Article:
These chocolate pudding are indulgent, and easy to make. It requires only pantry ingredients. How could you say 'no' to chocolate?

Fills 6 ramekins
Preparation Time: 5 mins
Cooking Time: 15 mins
Can be served cold or warm

With cocoa powder
1/2 cup brown sugar
3 tbsps cocoa powder
3 tbsps cornstarch
1/4 tsp salt
2 3/4 cups milk


With chocolate pellets
1/4 cup brown sugar
3 tbsps cornstarch
1/4 tsp salt
3 cups milk
about 6 oz. dark chocolate


Recipe with cocoa powder
1. In a double boiler, sift cocoa powder and cornstarch. Mix it with brown sugar. Add in milk while whisking until all dissolved. Boil and then bring to a simmer for 15 mins until the pudding thickens. Stir occasionally. Transfer pudding to ramekin.

Recipe with chocolate pellets
1. In a double boiler, sift cornstarch. Mix it with brown sugar.

2. Add in milk while whisking until all dissolved. Boil and then bring to a simmer. Add in chocolate pellets.

3. Simmer for 15 mins until thickens. Stir occasionally.

4. Transfer pudding to ramekins.

5. If serve cold, place a plastic film directly on the pudding to prevent from forming skin. If you like pudding skin, just cover it without contact.

Thursday, October 11, 2012

Dark Chocolate Cake with Chocolate Buttercream - The Science behind a Moist Cake

Not blogging for months does not mean that I lost my passion for food. Oh no! Not in a million of years. In fact, I have been a bit more active on my second blog, Montreal Food Pictures, launched at the beginning of this year. Since a lot of restaurant food pictures are piling up on my laptop, I might as well showcase those too. Here is a glance of pictures of my new website.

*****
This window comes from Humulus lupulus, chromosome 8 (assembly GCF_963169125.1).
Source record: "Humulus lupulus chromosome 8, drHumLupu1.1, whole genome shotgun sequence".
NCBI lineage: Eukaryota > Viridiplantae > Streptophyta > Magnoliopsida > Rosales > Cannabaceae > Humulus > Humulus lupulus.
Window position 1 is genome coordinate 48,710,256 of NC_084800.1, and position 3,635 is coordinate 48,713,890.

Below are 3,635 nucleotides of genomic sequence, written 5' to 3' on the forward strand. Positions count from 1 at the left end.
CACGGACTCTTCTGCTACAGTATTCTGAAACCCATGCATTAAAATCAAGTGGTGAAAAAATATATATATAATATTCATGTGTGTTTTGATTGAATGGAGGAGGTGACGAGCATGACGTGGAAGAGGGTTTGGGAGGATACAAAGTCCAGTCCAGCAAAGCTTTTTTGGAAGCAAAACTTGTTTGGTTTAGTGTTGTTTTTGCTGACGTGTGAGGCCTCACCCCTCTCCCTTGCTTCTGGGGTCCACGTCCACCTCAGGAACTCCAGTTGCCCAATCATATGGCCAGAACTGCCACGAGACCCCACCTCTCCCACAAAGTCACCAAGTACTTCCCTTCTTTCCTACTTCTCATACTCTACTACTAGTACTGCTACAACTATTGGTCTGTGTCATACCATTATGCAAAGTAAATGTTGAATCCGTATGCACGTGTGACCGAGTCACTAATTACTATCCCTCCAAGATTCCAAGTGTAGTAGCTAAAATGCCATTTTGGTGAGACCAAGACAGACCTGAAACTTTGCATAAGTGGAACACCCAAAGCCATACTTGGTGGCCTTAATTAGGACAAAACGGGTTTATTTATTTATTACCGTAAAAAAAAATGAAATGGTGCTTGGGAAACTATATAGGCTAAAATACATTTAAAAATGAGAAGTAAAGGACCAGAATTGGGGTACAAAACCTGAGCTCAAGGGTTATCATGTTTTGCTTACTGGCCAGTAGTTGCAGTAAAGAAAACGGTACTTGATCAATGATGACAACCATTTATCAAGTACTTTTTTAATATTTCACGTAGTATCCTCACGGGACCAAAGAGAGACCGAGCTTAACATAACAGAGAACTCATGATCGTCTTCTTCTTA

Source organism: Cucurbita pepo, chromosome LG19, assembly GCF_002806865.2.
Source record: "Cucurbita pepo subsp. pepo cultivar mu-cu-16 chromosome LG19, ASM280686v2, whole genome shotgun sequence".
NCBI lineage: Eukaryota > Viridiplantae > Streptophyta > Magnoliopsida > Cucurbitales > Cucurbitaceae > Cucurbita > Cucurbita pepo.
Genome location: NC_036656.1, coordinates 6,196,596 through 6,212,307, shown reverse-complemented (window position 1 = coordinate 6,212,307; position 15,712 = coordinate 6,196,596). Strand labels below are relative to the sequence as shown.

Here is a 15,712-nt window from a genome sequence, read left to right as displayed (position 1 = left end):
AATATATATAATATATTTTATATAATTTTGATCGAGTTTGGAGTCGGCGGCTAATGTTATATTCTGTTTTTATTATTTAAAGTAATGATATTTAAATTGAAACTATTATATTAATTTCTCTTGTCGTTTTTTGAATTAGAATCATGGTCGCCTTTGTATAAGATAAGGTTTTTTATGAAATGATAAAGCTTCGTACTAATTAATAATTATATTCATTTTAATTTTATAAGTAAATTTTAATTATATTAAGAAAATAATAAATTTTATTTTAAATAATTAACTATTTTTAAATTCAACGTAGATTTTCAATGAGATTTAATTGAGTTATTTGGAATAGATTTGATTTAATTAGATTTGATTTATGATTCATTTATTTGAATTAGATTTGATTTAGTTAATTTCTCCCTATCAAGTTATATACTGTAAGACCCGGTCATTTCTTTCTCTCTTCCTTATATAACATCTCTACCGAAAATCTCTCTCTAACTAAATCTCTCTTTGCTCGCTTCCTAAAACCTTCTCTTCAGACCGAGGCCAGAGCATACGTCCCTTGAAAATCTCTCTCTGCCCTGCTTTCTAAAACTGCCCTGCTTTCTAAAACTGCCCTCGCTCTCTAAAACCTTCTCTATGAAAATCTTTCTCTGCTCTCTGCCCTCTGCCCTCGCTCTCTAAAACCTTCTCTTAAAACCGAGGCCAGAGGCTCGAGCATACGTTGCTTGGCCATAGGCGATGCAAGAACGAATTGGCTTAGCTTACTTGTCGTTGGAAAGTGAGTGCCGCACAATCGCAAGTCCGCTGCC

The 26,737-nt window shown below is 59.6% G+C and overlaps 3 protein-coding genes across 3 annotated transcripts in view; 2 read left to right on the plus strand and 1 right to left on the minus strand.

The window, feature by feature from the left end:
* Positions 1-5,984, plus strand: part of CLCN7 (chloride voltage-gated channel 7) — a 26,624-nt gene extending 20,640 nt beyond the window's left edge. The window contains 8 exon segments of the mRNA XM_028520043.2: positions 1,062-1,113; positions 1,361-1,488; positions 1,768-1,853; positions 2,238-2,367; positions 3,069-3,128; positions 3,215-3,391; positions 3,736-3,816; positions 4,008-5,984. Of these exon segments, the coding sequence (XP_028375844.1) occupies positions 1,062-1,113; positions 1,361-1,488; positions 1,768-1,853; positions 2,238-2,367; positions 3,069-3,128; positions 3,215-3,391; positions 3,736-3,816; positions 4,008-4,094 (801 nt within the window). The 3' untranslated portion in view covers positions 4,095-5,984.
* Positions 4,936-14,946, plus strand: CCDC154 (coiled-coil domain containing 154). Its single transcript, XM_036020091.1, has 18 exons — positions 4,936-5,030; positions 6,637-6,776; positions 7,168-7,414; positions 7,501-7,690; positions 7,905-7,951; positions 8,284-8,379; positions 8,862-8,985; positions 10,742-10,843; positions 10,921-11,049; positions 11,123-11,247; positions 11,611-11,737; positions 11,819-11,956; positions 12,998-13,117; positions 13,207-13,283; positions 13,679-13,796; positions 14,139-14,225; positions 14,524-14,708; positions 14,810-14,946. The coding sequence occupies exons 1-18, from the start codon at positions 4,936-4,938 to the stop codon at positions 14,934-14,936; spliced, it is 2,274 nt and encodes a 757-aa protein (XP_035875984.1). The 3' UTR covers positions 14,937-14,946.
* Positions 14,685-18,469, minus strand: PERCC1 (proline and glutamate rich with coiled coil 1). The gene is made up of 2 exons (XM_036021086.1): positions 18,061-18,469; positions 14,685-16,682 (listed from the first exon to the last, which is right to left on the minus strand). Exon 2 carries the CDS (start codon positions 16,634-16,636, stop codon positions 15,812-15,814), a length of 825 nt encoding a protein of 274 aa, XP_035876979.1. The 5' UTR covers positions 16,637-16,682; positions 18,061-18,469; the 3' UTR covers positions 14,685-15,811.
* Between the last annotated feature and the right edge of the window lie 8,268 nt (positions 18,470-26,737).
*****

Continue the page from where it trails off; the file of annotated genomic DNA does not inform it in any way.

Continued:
As a scientist, I enjoy analysing, I enjoy breaking down problems into smaller pieces, understanding each part individually and solving them. I also do the same for recipes. Have you ever ask yourself why a recipe uses these ingredients, or are all these ingredients necessarily for this recipe? How about... why do you have to mix these ingredients in this order? What happened if you mix up the order? I do ask myself these questions, and sometimes I can tell if the recipe will turn out to be a disaster by simply reading it... Maybe because of my cooking experience and my knowledge in food science that I know...or simply instincts...

A few months back, I wanted to produce the moistest cake ever for my good friend Jorge. I have bake several cakes in the past for my friends' birthday although I always desired a moister cake. Now, I'm quite confident that this is THE moistest cake that I have ever made. How? Let me go through with you the secrets behind this chocolate cake recipe. Once you grasp them, you can apply these little tips to any other cake recipes. Don't be afraid to tweak any cake recipe, even mine!